The problem starts with multiple connections when single account is connected from multiple clients/browsers. From backend, I check if user is connected to SignalR socket then I send the message to all connections of user it does not work properly, this part is highly unstable. secondly, How can I improve the response of message loading? I only load 25 messages at the start.

    Is there any article describing how Slack, Google Chat or MS Teams is handling the browser chat? it would be of great help.

    Thanks

    See more
    Protobuf logo

    Protobuf

    2.6K
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    Google's data interchange format
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    PROS OF PROTOBUF
      Be the first to leave a pro
      CONS OF PROTOBUF
        Be the first to leave a con

        related Protobuf posts

        Joshua Dean Küpper
        CEO at Scrayos UG (haftungsbeschränkt) · | 12 upvotes · 347.7K views

        We've already been monitoring Agones for a few years now, but we only adapted Kubernetes in mid 2021, so we could never use it until then. Transitioning to Kubernetes has overall been a blast. There's definitely a steep learning curve associated with it, but for us, it was certainly worth it. And Agones plays definitely a part in it.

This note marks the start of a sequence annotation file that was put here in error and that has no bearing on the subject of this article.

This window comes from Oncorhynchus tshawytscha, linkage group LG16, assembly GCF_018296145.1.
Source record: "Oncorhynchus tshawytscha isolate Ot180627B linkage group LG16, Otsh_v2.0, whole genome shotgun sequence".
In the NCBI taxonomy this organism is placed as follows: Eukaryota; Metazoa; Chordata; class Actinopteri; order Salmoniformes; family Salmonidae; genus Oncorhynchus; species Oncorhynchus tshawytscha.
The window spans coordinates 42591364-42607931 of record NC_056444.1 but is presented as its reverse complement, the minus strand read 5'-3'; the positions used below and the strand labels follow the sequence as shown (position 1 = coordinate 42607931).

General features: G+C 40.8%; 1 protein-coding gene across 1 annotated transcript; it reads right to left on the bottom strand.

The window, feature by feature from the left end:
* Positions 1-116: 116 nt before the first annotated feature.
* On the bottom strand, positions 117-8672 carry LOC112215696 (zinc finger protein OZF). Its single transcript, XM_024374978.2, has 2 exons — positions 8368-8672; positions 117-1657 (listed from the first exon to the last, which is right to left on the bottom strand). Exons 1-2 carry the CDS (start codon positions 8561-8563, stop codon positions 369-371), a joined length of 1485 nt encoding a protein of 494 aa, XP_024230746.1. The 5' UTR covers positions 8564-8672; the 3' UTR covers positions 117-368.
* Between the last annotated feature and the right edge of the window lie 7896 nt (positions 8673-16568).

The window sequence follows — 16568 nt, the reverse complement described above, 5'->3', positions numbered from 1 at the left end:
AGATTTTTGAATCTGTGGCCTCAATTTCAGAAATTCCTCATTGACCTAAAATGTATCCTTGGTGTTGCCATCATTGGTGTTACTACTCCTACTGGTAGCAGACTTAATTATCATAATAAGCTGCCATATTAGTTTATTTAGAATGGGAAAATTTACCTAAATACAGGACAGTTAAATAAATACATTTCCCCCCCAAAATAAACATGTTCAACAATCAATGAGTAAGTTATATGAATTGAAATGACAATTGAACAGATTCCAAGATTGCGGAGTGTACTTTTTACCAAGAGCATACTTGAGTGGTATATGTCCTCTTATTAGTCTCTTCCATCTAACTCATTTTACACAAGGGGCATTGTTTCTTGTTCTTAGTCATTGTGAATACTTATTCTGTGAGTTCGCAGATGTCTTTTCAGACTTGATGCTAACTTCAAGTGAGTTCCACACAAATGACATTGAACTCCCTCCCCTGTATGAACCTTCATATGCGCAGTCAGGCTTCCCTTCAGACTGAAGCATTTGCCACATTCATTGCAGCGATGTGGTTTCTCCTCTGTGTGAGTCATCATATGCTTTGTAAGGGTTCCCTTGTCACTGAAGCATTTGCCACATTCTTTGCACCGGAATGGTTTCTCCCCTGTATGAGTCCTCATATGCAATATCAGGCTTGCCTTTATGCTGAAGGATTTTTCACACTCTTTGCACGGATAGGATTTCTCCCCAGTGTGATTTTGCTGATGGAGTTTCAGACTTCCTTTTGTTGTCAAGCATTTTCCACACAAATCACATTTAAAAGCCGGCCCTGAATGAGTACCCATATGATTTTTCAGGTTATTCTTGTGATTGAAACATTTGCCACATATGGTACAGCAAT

We previously scheduled our game servers with Docker Compose and Docker Swarm, but that always felt a little brittle and like a really "manual" process, even though everything was already dockerized. For matchmaking, we didn't have any solution yet.

        After we did tons of local testing, we deployed our first production-ready Kubernetes cluster with #kubespray and deployed Agones (with Helm) on it. The installation was very easy and the official chart had just the right amount of knobs for us!